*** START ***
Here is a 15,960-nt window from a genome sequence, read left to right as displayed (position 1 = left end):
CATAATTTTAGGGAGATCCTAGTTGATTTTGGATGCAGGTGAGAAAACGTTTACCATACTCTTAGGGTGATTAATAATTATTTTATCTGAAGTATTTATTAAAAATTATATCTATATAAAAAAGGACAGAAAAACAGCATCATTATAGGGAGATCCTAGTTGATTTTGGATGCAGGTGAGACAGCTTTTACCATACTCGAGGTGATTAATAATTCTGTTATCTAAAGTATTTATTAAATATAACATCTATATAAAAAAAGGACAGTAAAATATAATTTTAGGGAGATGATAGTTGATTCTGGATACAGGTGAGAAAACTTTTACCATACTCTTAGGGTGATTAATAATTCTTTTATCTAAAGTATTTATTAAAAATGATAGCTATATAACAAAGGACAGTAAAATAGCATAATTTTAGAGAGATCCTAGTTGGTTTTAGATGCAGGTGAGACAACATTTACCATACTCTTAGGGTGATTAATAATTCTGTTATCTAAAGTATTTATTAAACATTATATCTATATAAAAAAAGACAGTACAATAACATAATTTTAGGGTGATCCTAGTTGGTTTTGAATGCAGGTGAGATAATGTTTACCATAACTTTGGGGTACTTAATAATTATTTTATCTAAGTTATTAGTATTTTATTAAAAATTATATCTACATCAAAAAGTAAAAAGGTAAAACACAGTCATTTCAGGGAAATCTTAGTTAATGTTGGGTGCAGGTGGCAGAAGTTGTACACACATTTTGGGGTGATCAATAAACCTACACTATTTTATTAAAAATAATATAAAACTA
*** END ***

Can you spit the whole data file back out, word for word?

Here is a 15,960-nt window from a genome sequence, read left to right as displayed (position 1 = left end):
CATAATTTTAGGGAGATCCTAGTTGATTTTGGATGCAGGTGAGAAAACGTTTACCATACTCTTAGGGTGATTAATAATTATTTTATCTGAAGTATTTATTAAAAATTATATCTATATAAAAAAGGACAGAAAAACAGCATCATTATAGGGAGATCCTAGTTGATTTTGGATGCAGGTGAGACAGCTTTTACCATACTCGAGGTGATTAATAATTCTGTTATCTAAAGTATTTATTAAATATAACATCTATATAAAAAAAGGACAGTAAAATATAATTTTAGGGAGATGATAGTTGATTCTGGATACAGGTGAGAAAACTTTTACCATACTCTTAGGGTGATTAATAATTCTTTTATCTAAAGTATTTATTAAAAATGATAGCTATATAACAAAGGACAGTAAAATAGCATAATTTTAGAGAGATCCTAGTTGGTTTTAGATGCAGGTGAGACAACATTTACCATACTCTTAGGGTGATTAATAATTCTGTTATCTAAAGTATTTATTAAACATTATATCTATATAAAAAAAGACAGTACAATAACATAATTTTAGGGTGATCCTAGTTGGTTTTGAATGCAGGTGAGATAATGTTTACCATAACTTTGGGGTACTTAATAATTATTTTATCTAAGTTATTAGTATTTTATTAAAAATTATATCTACATCAAAAAGTAAAAAGGTAAAACACAGTCATTTCAGGGAAATCTTAGTTAATGTTGGGTGCAGGTGGCAGAAGTTGTACACACATTTTGGGGTGATCAATAAACCTACACTATTTTATTAAAAATAATATAAAACTA